The critique in design education is founded on philosophical traditions that have remained embedded in pedagogical practices as a mode for assessing and developing students' ability to communicate processes and ideas. Research, however, indicates that the traditional critique may not always be effective at aligning with or supporting contemporary learning and professional practice. As a discipline, interior design is inherently related to and reliant on interpersonal relationships, collaboration, communication, and empathy, all of which require cognitive skills along with inclusion of the affective domain. While the term “affect” is typically associated with emotional reaction in absence of reason, as a taxonomy of learning it involves social and emotional development through levels of “receiving,” “responding,” “valuing,” “organizing,” and “characterizing.” Building on research related to design critiques and diverse disciplinary perspectives on peer review, we investigated the affective domain of learning as a framework to reconceive critique pedagogies and practices in a fourth-year (40 students) and a first-year (35 students) interior design studio. As a generative and constructive process to engender dynamic conversation as well as active engagement, results revealed enhanced and effective learning outcomes as well as higher levels of skills and attributes essential for active, critical, and engaged professionals. The process also exposed implications for future research and exploration.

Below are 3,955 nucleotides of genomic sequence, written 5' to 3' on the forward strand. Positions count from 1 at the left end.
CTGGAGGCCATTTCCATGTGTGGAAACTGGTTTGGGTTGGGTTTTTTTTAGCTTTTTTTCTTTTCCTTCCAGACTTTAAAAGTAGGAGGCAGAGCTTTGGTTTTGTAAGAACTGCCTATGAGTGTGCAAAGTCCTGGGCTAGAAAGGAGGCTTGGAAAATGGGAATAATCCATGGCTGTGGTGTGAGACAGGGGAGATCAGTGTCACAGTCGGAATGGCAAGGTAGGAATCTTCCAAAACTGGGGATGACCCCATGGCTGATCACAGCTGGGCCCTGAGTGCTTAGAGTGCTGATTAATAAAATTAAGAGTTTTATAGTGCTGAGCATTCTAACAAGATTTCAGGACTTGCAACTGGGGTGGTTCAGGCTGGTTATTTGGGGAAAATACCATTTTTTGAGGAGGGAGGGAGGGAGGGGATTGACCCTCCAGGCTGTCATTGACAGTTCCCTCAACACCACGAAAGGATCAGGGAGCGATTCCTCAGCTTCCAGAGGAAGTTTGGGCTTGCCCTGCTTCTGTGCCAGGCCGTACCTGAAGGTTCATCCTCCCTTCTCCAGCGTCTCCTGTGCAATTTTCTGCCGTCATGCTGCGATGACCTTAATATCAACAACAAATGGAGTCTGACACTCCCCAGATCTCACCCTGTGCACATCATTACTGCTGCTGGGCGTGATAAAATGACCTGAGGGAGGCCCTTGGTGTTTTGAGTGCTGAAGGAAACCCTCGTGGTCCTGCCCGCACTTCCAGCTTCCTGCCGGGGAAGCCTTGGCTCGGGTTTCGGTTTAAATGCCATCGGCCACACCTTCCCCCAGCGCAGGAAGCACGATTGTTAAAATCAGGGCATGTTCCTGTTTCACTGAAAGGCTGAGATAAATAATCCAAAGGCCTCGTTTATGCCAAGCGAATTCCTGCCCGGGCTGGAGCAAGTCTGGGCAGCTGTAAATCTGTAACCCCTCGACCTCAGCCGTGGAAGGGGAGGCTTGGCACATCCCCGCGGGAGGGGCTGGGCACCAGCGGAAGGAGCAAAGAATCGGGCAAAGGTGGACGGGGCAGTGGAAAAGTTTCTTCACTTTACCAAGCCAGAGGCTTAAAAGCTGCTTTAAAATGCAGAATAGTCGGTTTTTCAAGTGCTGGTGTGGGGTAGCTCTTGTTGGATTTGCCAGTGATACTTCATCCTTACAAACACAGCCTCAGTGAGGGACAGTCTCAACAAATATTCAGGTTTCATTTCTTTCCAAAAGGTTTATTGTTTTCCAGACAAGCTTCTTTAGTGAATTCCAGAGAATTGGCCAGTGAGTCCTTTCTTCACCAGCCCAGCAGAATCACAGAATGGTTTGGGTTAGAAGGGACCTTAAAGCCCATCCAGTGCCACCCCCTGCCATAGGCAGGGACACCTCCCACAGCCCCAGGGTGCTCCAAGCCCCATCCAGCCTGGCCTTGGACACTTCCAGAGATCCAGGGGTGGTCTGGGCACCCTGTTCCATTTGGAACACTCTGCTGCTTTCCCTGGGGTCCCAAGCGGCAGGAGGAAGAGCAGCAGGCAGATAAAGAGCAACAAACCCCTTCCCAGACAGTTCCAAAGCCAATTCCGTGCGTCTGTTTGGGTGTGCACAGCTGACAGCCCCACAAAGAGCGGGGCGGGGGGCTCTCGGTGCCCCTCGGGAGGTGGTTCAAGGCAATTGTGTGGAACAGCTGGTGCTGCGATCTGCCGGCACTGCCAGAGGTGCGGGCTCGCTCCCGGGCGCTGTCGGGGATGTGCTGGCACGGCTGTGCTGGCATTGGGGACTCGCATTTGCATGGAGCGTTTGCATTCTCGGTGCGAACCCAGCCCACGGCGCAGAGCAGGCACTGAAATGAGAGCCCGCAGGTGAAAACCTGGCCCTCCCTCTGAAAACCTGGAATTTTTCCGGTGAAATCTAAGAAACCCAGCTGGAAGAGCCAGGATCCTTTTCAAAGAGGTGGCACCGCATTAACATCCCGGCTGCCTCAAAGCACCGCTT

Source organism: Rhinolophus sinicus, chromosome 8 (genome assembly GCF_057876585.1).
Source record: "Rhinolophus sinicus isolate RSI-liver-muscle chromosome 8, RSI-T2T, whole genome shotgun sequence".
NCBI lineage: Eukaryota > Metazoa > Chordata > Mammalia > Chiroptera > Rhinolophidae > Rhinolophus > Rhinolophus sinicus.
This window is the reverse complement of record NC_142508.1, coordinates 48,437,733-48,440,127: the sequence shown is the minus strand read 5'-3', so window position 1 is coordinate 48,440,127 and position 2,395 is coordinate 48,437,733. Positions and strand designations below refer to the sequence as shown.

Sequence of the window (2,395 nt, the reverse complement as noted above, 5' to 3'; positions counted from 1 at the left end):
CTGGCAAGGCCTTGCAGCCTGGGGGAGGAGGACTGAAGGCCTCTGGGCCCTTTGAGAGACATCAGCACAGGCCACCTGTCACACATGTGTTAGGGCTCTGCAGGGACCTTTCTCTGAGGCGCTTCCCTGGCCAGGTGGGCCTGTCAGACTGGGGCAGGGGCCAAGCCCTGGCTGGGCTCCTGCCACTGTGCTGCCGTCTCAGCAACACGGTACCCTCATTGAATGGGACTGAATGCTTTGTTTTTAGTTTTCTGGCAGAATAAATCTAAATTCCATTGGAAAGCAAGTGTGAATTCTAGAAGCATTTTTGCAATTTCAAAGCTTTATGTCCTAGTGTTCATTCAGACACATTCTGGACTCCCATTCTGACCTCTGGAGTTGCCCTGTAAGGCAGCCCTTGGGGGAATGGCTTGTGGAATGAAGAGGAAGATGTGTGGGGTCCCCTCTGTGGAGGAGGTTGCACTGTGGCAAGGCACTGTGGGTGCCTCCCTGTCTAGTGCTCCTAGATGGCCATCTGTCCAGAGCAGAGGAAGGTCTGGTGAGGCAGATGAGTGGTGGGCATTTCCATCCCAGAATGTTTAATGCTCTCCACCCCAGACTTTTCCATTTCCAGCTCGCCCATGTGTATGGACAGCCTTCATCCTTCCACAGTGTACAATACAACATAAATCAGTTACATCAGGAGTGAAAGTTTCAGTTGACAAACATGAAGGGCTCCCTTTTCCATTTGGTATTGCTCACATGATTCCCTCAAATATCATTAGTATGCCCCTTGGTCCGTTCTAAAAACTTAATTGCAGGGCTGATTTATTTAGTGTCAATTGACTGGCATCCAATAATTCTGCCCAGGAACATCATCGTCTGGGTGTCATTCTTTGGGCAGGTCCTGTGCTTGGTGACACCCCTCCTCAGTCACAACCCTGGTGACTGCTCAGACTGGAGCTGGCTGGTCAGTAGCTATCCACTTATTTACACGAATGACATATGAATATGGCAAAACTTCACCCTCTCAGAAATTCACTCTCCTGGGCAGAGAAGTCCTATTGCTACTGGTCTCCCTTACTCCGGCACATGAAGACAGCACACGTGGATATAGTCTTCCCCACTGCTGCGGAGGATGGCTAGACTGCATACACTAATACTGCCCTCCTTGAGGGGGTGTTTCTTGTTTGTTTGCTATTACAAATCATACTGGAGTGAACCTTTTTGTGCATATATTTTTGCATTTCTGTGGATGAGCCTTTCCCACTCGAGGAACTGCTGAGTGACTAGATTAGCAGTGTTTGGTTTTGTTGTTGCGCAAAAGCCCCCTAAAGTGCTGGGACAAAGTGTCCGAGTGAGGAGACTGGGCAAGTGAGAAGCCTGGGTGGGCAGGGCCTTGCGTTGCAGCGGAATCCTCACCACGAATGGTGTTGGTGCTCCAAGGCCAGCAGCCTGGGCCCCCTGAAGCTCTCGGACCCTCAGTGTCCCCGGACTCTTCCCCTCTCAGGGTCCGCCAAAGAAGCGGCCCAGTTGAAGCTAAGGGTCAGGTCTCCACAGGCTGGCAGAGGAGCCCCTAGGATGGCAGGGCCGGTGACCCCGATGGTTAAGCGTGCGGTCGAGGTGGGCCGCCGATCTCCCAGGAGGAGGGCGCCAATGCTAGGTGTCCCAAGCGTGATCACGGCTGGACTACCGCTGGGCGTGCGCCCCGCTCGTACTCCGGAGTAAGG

|Number of pages||17|
|Journal||Journal of Interior Design|
|State||Published - Sep 2021|
Bibliographical notePublisher Copyright:
© 2021 Interior Design Educators Council
ASJC Scopus subject areas
- Visual Arts and Performing Arts